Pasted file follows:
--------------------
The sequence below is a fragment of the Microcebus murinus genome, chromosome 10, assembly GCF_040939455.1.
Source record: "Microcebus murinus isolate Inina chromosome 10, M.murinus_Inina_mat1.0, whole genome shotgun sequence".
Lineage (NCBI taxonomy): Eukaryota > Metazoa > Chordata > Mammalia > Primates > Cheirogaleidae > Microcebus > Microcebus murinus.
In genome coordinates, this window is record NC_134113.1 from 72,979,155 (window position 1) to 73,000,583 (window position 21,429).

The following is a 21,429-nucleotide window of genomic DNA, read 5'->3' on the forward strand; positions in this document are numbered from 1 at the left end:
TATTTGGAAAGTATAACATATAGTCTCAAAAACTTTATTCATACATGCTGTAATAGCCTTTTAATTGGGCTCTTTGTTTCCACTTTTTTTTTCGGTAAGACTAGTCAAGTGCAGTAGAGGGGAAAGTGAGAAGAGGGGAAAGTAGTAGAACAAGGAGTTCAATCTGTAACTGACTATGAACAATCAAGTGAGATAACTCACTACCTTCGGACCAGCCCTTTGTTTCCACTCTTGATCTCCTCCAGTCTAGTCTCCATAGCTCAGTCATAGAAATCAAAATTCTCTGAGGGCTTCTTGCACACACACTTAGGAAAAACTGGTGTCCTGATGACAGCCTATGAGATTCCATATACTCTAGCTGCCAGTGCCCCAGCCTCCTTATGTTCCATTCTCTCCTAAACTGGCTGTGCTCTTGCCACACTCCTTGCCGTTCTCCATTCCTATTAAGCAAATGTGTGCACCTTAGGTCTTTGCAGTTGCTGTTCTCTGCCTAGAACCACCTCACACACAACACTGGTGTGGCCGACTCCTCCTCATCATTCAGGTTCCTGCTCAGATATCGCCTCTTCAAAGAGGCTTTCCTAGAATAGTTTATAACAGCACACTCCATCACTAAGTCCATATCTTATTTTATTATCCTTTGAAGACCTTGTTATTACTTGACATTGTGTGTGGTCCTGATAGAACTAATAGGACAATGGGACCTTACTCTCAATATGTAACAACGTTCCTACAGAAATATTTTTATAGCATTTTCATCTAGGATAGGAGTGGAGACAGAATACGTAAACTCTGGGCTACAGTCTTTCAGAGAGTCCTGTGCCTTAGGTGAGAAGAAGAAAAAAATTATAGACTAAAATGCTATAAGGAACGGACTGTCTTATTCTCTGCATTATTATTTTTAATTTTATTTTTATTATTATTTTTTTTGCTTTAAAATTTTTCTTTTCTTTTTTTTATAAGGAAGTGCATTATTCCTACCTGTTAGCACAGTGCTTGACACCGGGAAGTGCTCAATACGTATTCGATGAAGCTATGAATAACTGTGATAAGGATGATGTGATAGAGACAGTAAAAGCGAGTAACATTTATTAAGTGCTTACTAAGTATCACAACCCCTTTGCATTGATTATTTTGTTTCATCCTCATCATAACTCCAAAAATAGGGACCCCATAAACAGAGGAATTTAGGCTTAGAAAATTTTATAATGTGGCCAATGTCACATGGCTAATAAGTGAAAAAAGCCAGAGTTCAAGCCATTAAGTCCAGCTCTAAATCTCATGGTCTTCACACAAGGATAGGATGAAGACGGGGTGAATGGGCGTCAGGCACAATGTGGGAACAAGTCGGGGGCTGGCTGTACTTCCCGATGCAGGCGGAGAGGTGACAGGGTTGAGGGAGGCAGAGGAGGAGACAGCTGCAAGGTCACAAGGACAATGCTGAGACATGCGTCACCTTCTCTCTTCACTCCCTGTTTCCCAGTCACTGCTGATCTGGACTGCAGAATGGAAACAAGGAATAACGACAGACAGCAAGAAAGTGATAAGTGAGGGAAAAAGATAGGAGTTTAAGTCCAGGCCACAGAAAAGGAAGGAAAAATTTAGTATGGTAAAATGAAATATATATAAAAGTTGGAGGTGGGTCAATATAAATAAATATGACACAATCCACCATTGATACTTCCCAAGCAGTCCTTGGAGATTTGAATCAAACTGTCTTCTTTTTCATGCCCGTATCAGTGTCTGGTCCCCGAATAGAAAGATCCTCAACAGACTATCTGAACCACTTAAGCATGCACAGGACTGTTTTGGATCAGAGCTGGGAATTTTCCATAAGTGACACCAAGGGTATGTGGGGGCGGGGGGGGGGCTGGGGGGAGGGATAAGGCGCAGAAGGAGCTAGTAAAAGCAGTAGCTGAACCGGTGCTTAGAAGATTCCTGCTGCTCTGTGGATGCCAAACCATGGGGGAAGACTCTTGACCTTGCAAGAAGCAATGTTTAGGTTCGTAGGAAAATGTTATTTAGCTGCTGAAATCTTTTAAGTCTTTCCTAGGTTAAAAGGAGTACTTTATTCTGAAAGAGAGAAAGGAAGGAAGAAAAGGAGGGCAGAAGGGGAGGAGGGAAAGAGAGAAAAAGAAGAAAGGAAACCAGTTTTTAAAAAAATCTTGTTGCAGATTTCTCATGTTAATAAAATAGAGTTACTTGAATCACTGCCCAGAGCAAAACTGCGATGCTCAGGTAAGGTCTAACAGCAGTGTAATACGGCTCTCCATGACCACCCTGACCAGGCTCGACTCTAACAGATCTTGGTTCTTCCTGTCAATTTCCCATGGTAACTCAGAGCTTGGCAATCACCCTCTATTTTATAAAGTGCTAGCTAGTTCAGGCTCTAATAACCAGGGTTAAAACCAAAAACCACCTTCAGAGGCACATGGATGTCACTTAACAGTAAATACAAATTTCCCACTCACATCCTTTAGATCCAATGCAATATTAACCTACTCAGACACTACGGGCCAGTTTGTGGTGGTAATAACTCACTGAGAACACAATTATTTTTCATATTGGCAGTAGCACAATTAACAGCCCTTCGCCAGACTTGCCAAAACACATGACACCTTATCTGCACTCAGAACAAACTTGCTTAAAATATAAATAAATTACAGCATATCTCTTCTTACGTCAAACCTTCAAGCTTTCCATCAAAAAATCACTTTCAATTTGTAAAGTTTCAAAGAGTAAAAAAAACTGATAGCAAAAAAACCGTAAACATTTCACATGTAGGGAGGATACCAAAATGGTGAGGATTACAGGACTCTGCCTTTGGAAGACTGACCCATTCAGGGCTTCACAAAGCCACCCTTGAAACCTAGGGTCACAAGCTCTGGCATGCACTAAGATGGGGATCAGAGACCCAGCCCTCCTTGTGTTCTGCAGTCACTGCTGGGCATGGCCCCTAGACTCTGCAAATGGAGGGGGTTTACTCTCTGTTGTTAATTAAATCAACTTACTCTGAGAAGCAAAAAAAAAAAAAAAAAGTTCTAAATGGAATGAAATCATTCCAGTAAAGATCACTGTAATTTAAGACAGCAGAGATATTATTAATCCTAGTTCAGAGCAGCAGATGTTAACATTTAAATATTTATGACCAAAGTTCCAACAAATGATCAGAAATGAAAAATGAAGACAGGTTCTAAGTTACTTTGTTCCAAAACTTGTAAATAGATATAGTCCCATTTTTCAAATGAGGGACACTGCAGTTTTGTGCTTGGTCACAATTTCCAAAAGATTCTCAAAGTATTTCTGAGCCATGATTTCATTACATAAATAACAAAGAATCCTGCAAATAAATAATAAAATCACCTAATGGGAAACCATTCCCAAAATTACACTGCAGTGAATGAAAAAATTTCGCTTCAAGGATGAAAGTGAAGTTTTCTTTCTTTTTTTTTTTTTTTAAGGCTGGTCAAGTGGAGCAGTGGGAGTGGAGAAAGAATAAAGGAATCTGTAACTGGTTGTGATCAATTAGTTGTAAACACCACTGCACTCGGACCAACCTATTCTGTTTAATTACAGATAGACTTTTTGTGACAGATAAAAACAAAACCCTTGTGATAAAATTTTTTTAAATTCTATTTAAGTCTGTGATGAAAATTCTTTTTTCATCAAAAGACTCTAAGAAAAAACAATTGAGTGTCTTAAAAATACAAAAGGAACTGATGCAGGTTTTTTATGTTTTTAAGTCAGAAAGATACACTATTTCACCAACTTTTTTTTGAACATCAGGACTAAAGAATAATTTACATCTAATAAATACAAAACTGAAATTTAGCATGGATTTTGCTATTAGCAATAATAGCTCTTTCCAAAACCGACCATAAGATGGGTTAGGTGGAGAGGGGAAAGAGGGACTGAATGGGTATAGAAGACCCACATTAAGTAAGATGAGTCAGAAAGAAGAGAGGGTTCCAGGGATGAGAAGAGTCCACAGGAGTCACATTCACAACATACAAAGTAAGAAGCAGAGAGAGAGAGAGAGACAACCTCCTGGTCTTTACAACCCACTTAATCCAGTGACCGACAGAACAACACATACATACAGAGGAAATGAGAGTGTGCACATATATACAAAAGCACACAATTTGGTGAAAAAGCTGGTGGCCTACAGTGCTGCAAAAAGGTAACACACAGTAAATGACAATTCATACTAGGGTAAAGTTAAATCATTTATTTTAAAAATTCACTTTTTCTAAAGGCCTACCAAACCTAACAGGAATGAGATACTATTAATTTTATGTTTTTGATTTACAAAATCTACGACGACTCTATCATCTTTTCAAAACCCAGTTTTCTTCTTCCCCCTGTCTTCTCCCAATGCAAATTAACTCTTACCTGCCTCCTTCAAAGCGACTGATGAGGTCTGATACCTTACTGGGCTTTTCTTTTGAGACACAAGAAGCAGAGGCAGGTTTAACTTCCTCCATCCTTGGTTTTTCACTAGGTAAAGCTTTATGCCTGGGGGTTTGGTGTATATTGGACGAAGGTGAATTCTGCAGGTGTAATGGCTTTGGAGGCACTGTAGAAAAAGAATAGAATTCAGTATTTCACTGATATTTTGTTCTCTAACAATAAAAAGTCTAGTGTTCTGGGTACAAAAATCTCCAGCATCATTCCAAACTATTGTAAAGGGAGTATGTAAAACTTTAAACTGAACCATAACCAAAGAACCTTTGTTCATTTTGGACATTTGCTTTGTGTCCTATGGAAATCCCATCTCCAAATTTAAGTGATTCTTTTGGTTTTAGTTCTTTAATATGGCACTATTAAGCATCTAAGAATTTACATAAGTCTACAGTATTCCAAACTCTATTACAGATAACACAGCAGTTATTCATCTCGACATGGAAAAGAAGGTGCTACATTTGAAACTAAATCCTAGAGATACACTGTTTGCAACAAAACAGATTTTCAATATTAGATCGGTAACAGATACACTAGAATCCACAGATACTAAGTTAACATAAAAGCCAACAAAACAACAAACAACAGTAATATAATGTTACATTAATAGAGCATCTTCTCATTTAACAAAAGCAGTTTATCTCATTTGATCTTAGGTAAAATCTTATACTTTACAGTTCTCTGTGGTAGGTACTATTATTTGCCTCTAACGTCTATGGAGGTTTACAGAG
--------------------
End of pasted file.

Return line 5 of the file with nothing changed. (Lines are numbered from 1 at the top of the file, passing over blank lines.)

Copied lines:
The following is a 21,429-nucleotide window of genomic DNA, read 5'->3' on the forward strand; positions in this document are numbered from 1 at the left end: